God help us if it is!

This report gives me the shivers!

This author of their “acclaimed reports” comes across, not as a neutral observer, as he should, but a biased Turk, as he surely should not.

I’ve seen lots of Turks become Americans, but this American seems to be the first one who has decided to become a Turk—and a bigoted one to boot!

Maybe that’s why he remained “anonymous.”

This obscene “report” is less of a report than it is a brazen belittlement of Kurds and their valiant struggle for equality with their brutal occupiers.

The PKK (Kurdistan Workers’ Party in English), although the largest Kurdish organization fighting the Turkish government, does not by any means speak for all Kurds.

It has, for example, abandoned its original goal of a free and independent Kurdistan, but that does not mean all other freedom-loving Kurds have forsaken that noble ideal.

We have not—and we will not!

I am convinced that the “Silenced Majority” of Kurds wants nothing to do with the Turks or Turkey, with the Persians or Persia and with the Arabs or Syria and Iraq and if they could they would choose a government “of the Kurds, by the Kurds and for the Kurds,” as Abraham Lincoln might have put it had he been in our shoes.

Unfortunately, the Crisis Group report does not even acknowledge that remote possibility—let alone recommend such fundamental human rights.

It vilifies the Kurds more than the independent Turkish news media does.

After years of calling Ahmet Turk and Leyla Zana Turks of “Kurdish origins,” most of the Turkish press has stopped that awkward nonsense and now calls them Kurdish leaders, or simply politicians.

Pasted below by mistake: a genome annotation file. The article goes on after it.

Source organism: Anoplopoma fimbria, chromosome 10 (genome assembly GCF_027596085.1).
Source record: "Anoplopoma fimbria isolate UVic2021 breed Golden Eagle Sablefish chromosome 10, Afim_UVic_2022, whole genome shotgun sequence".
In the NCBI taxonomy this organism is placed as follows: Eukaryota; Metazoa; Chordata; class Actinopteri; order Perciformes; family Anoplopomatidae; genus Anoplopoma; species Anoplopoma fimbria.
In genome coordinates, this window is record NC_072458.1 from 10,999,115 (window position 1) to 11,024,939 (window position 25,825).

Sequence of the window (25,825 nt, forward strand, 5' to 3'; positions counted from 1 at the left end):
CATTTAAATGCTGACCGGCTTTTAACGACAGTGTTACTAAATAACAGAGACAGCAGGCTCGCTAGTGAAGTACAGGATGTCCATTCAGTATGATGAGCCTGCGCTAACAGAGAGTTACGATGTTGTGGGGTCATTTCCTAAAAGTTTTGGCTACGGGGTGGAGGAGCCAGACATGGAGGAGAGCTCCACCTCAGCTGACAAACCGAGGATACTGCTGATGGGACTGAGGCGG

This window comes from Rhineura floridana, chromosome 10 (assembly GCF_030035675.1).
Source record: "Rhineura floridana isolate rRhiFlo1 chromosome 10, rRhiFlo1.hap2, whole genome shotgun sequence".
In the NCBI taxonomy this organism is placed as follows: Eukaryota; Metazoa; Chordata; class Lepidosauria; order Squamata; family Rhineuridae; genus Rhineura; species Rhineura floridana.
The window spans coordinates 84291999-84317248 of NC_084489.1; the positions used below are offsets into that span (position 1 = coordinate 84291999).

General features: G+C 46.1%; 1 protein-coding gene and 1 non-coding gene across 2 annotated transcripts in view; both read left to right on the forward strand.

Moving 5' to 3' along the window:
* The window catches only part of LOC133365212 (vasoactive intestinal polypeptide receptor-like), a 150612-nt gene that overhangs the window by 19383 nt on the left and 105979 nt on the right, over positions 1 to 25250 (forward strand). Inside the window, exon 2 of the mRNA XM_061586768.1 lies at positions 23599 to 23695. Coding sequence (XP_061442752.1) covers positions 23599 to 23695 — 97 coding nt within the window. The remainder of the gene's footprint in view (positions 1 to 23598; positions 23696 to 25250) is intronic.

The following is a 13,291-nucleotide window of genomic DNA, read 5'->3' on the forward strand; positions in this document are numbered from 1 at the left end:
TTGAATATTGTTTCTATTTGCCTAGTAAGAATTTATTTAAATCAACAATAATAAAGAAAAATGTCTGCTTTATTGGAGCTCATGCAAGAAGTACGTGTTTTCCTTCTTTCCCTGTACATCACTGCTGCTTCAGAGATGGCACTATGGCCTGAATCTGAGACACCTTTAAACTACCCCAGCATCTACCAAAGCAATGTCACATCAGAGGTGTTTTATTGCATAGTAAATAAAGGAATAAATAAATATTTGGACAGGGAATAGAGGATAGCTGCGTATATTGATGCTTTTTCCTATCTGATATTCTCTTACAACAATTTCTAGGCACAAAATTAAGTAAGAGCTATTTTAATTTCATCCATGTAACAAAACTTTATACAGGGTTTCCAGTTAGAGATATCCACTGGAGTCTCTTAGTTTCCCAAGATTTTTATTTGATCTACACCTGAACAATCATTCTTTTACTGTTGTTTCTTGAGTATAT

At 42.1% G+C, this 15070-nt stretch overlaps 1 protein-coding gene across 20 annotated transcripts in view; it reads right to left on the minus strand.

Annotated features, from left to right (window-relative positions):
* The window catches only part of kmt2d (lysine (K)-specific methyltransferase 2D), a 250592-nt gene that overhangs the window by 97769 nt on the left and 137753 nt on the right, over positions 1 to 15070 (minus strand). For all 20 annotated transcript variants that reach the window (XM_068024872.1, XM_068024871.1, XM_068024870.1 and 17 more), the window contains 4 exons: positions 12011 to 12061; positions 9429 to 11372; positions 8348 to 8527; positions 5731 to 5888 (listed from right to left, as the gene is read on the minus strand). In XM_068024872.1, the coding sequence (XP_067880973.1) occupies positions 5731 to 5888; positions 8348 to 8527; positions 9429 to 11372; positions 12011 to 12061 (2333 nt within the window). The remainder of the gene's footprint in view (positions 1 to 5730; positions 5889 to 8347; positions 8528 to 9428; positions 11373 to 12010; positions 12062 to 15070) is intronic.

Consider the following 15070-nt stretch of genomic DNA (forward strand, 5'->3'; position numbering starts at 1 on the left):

But our Crisis Group author can’t resist dubbing Ahmet Turk a “Turkish Kurd leader”—and uses that odious label so tiresomely I wanted to scream: It doesn’t even make sense translating it back into Turkish!

Leyla Zana is a duly elected representative of Peace and Democracy Party (BDP) in the parliament.

But the Crisis Group cynically refuses to honor her party or position.

It has come up with something that might be news to Leyla Zana: “a Kurdish movement leader.”

You can almost see the grimy filth oozing out: Ooffhh!  Don’t touch me!

Now may be the time to tackle this Crisis Group epithet: “movement.”

In its reports, don’t expect to find a reference to Ismail Besikci who first “discovered” Kurds in Turkey and was awarded 17 years behind bars for his “treasonous” efforts nor a mention of Giuseppe Mazzini who had the likes of Kurds in mind when he said,  “without [a] country … you are the bastards of humanity,” nor an acknowledgement of Tacitus who had the likes of Turks in mind when he said, “Master race and liberty do not go together.”

Instead bigoted Turks define the Kurds and turncoat Kurds act as exhibits of why Kurds should never enjoy a place of their own under the sun.

There is, for example, a reference to a “region” (put the word Kurdish before it), that was under martial law from 1925 to 1964 and was off-limits to foreigners—remember Turkey was established in 1923.